The College Board, which owns and administers the SAT, has decided to no longer offer SAT Subject Tests and the SAT Essay as of Jan. 19. This decision especially affects juniors, such as Xavier Alban, who were planning to take these tests for college admissions.
“I’d say [discontinuing these tests] is actually sort of a bad idea,” Alban said. “They were a way of measuring students but I do understand [the decision].”
SAT Subject Tests were used as supplements to the main SAT and tested topics including biology, history, physics and more, according to the Washington Post. The SAT Essay will be offered until June 2021 before it is discontinued. According to a statement by the College Board, these tests are being scrapped in order to reduce “demands on students.”
Several Daniel Pearl Magnet High School students have had differing opinions on the decision.
“I personally think [eliminating these tests was] a really good idea,” junior Tia Jarrett said. “I think that the SATs and ACTs aren’t the most efficient way to measure a student’s work habits or intelligence.“
Although these supplementary tests are being discontinued, the College Board is still offering the main SAT. However, due to the COVID-19 pandemic, many colleges have gone test-optional this year, according to the Los Angeles Times.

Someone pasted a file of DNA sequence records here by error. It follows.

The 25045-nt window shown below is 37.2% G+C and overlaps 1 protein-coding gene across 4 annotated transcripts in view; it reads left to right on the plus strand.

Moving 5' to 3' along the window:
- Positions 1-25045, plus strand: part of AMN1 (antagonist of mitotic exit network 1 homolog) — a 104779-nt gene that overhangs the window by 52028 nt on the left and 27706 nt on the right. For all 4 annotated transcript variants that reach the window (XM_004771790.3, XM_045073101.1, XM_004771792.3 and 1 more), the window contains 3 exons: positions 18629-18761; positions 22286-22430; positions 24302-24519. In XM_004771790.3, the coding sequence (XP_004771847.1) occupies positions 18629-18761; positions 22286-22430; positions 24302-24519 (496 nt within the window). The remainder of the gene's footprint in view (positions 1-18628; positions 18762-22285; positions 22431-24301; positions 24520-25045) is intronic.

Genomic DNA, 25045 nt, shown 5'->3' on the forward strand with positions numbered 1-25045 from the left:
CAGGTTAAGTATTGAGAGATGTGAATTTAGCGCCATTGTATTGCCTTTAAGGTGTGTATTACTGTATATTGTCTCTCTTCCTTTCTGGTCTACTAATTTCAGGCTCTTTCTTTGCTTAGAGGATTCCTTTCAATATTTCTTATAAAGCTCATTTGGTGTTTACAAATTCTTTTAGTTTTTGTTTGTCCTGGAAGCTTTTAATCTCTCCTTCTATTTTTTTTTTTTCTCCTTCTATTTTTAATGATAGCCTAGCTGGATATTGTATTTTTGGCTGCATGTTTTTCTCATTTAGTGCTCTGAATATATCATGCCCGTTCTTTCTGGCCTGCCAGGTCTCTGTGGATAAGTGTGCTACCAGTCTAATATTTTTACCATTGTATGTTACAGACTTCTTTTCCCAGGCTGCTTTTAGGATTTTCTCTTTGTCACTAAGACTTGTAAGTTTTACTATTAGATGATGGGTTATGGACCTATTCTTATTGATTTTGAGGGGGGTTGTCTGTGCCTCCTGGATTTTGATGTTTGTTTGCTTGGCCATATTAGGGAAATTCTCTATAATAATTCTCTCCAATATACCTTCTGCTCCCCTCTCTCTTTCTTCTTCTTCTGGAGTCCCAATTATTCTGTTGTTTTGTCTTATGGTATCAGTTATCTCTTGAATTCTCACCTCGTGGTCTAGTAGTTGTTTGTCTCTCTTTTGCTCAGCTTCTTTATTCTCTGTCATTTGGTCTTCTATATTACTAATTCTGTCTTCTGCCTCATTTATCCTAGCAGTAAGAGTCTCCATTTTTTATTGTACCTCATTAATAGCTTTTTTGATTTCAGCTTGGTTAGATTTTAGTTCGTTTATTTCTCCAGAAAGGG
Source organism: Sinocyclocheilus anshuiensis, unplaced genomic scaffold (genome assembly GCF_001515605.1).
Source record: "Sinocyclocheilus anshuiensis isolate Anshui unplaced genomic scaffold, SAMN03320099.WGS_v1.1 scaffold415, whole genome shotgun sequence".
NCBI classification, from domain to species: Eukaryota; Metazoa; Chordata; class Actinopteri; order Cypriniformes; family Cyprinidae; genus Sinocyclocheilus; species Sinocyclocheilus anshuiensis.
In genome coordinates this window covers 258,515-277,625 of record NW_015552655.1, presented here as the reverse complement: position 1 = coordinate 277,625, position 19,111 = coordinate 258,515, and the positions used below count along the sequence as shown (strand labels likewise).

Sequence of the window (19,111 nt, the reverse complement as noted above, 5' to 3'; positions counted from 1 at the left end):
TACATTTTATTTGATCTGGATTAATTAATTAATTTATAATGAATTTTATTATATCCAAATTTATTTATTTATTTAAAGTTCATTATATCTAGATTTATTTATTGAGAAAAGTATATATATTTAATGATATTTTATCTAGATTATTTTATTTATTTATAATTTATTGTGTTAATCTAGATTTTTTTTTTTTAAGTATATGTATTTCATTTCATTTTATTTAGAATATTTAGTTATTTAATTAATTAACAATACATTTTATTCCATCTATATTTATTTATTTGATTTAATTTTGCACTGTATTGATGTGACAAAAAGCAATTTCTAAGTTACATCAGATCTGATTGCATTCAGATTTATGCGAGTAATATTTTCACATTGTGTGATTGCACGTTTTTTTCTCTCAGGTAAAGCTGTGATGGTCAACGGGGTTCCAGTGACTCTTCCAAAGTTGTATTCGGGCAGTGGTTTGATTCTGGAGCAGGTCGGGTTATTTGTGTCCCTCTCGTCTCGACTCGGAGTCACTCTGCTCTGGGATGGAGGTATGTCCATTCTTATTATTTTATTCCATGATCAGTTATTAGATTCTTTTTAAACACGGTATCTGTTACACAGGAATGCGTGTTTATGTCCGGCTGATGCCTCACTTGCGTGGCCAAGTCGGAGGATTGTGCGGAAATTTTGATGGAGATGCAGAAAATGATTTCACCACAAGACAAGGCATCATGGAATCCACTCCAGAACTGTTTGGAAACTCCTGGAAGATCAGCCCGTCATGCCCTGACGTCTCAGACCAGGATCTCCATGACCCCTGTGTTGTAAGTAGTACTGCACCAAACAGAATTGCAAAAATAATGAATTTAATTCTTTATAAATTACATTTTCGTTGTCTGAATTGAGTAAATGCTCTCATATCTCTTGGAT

This means that while students are allowed to send in their main SAT scores, they aren’t required to. The University of California system has gone a step further and has suspended its SAT requirement until 2024, according to the Los Angeles Times.
“Honestly I think that they should make [the SAT] mandatory when [the pandemic] is over,“ Daniel Pearl Magnet sophomore Kennedy Fayton Guzman said. “Obviously, this year a lot of stuff is going on that normally wouldn’t have happened. A lot of things are going to change, but that doesn’t mean that everything should change forever.”
Without the SAT Subject Tests and the SAT Essay, many students are trying to find other ways to stand out in the increasingly competitive process of college admissions.
“I think I’ll just do what I can in other ways,” Daniel Pearl Magnet junior William Myers said. “I’ll try to focus on my class grades and try to get more volunteer hours in.”
The College Board’s discontinuation of SAT Subject Tests and the SAT Essay has also led some students to question the future of the main SAT.
Although the College Board has not made changes to the main SAT yet, it is planning to make the SAT more “streamlined” and potentially offer the exam digitally in the future, according to the Washington Post.
“I think that colleges should stay test-optional [in the future],” Jarrett said. “For some people, the SAT is something that they like and something they perform well at. However, it’s harder for other students. Some students have test anxiety. A lot of times it can be a socioeconomic issue where students who don’t have enough money to spend on things like SAT prep don’t get the same shot at it.”